1, Doodle Noodle, in the presence of the great architect of the universe, and of this warranted worthy and worshipful Lodge of free and accepted Masons, regularly assembled and properly dedicated, of my own free will and accord, do, hereby and hereon, most solemnly and sincerely swear, that I will always hale, conceal, and never reveal, any part or parts, point or points, of the secrets and mysteries of or belonging to free and accepted masons in masonry, which have been, shall pow, or hereafter may be, communicated to me, unless it be to a true and lawful brother or brothers, and not even to him or them, till after due trial, strict examination, or sure information from a well known brother, that he or they are worthy of that confidence, or in the body of a just perfect and regular lodge of accepted free masons. I further solemnly promise, that I will not write those secrets, print, carve, engrave, or otherwise them delineate, or cause or suffer them to be so done by others, if in my power to prevent it, on any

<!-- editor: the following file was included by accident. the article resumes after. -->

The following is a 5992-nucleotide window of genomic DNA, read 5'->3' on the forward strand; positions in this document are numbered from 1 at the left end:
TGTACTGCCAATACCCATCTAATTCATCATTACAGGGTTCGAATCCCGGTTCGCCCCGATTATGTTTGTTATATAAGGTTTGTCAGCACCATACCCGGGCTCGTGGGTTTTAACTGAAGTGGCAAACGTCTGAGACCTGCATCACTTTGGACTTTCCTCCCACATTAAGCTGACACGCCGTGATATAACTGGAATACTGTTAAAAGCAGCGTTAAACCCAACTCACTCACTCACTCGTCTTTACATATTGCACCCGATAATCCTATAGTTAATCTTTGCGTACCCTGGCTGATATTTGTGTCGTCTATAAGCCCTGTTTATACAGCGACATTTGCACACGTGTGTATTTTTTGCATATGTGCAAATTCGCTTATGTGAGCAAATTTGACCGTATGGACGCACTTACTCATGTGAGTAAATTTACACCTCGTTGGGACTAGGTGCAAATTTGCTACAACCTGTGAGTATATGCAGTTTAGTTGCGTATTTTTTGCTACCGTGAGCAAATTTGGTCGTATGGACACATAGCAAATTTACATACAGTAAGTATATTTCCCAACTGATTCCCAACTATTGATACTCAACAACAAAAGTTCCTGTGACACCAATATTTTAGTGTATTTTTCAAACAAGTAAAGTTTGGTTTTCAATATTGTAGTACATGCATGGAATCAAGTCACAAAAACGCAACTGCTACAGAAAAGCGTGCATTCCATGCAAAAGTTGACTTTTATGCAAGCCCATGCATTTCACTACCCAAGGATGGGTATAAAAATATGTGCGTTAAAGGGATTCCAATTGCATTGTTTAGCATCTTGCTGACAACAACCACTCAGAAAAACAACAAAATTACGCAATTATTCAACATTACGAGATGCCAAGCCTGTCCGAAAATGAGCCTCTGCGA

thing moveable or immoveable under the canopy of heaven, whereby or whereon any letter, character, or figure, or the least trace of a letter, character, or figure, may become legible or intelligible to myself, or to any one in the world, so that our secrets, arts and hidden mysteries may improperly become known through my unworthiness. These several points, I solemnly swear to observe, without evasion, equivocation, or mental reservation of any kind, under no less a penalty, on the violation of any of them, than to have my throat cut across, my tongue torn out by the root and buried in the sand of the sea at low water mark, or a cable's length from the shore, where the tides regularly ebb and flow twice in twenty four hours, or the more efficient punishment of being branded as a wilfully perjured individual, void of all moral worth and unfit to be received in this warranted lodge, or in any